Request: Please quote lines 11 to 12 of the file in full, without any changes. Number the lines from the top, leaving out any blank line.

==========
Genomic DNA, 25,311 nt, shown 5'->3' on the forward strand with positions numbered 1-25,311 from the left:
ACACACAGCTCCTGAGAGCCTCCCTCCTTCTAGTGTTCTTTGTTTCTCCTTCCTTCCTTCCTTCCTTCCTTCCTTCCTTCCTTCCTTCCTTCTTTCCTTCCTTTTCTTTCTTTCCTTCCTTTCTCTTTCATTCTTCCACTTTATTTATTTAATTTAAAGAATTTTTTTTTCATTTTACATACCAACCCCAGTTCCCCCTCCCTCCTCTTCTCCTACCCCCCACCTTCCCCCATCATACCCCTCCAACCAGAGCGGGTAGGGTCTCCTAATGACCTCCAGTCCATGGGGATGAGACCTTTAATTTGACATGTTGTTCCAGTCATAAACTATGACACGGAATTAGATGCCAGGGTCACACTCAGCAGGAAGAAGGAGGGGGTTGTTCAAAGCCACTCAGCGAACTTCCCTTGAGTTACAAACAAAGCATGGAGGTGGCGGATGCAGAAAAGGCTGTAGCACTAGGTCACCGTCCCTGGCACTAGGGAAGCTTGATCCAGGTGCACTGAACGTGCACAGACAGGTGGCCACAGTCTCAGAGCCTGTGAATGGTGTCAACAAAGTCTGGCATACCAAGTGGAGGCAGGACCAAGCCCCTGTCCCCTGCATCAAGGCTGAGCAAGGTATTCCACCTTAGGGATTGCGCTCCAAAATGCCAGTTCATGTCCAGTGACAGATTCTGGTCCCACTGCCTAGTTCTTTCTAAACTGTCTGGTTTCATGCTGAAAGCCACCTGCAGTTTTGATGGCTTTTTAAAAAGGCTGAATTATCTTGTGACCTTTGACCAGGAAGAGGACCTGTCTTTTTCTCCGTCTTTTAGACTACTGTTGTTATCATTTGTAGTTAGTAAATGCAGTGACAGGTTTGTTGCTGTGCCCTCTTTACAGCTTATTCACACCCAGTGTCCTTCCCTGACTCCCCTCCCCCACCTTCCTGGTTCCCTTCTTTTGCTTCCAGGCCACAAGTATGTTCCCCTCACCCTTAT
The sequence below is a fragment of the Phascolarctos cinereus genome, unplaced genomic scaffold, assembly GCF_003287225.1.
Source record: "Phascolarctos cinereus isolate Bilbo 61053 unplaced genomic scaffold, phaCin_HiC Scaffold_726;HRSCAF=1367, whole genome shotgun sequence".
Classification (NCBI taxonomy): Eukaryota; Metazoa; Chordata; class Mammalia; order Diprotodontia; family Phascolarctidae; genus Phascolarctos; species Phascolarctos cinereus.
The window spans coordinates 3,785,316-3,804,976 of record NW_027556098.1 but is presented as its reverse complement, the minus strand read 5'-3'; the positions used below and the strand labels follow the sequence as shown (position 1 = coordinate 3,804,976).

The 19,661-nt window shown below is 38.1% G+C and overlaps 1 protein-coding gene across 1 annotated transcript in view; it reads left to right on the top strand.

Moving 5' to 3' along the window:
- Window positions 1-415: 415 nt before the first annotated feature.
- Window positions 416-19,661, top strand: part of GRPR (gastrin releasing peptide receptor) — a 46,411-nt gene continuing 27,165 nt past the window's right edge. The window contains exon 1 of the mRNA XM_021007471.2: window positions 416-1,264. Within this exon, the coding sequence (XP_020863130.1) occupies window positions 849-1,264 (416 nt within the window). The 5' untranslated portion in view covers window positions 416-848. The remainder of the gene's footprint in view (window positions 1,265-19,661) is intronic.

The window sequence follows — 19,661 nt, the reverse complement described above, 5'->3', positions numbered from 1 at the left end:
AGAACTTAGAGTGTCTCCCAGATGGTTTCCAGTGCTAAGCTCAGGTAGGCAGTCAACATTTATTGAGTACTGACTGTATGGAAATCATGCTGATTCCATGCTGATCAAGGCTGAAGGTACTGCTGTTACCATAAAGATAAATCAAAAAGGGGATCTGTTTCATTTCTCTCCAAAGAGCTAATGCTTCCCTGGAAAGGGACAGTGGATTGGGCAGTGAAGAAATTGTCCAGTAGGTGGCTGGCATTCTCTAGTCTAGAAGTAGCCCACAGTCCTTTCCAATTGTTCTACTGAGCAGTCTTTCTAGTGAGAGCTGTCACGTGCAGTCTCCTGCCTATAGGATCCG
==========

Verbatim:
The window sequence follows — 19,661 nt, the reverse complement described above, 5'->3', positions numbered from 1 at the left end:
AGAACTTAGAGTGTCTCCCAGATGGTTTCCAGTGCTAAGCTCAGGTAGGCAGTCAACATTTATTGAGTACTGACTGTATGGAAATCATGCTGATTCCATGCTGATCAAGGCTGAAGGTACTGCTGTTACCATAAAGATAAATCAAAAAGGGGATCTGTTTCATTTCTCTCCAAAGAGCTAATGCTTCCCTGGAAAGGGACAGTGGATTGGGCAGTGAAGAAATTGTCCAGTAGGTGGCTGGCATTCTCTAGTCTAGAAGTAGCCCACAGTCCTTTCCAATTGTTCTACTGAGCAGTCTTTCTAGTGAGAGCTGTCACGTGCAGTCTCCTGCCTATAGGATCCG